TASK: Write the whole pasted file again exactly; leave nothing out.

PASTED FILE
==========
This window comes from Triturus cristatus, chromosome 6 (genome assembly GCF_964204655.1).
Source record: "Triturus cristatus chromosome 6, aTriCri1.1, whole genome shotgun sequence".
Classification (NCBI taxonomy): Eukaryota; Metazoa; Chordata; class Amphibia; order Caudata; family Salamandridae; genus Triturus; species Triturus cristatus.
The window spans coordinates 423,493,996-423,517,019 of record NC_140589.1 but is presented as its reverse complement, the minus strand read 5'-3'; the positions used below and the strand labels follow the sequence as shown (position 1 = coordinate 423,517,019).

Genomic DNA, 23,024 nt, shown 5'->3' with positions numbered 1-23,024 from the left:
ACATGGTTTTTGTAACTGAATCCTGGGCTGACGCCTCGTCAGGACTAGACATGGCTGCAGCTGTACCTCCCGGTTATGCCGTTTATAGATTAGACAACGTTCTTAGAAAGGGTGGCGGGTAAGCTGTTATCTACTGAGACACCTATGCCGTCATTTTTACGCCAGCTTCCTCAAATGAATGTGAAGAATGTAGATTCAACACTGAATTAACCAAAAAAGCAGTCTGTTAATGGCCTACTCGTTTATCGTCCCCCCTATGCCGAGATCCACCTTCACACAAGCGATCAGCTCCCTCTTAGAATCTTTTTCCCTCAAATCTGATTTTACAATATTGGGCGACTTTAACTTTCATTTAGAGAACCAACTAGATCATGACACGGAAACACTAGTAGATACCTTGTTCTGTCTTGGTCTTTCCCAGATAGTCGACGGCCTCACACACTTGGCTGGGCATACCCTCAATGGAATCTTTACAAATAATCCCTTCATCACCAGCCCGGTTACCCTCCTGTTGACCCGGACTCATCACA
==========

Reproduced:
This window comes from Triturus cristatus, chromosome 6 (genome assembly GCF_964204655.1).
Source record: "Triturus cristatus chromosome 6, aTriCri1.1, whole genome shotgun sequence".
Classification (NCBI taxonomy): Eukaryota; Metazoa; Chordata; class Amphibia; order Caudata; family Salamandridae; genus Triturus; species Triturus cristatus.
The window spans coordinates 423,493,996-423,517,019 of record NC_140589.1 but is presented as its reverse complement, the minus strand read 5'-3'; the positions used below and the strand labels follow the sequence as shown (position 1 = coordinate 423,517,019).

Genomic DNA, 23,024 nt, shown 5'->3' with positions numbered 1-23,024 from the left:
ACATGGTTTTTGTAACTGAATCCTGGGCTGACGCCTCGTCAGGACTAGACATGGCTGCAGCTGTACCTCCCGGTTATGCCGTTTATAGATTAGACAACGTTCTTAGAAAGGGTGGCGGGTAAGCTGTTATCTACTGAGACACCTATGCCGTCATTTTTACGCCAGCTTCCTCAAATGAATGTGAAGAATGTAGATTCAACACTGAATTAACCAAAAAAGCAGTCTGTTAATGGCCTACTCGTTTATCGTCCCCCCTATGCCGAGATCCACCTTCACACAAGCGATCAGCTCCCTCTTAGAATCTTTTTCCCTCAAATCTGATTTTACAATATTGGGCGACTTTAACTTTCATTTAGAGAACCAACTAGATCATGACACGGAAACACTAGTAGATACCTTGTTCTGTCTTGGTCTTTCCCAGATAGTCGACGGCCTCACACACTTGGCTGGGCATACCCTCAATGGAATCTTTACAAATAATCCCTTCATCACCAGCCCGGTTACCCTCCTGTTGACCCGGACTCATCACA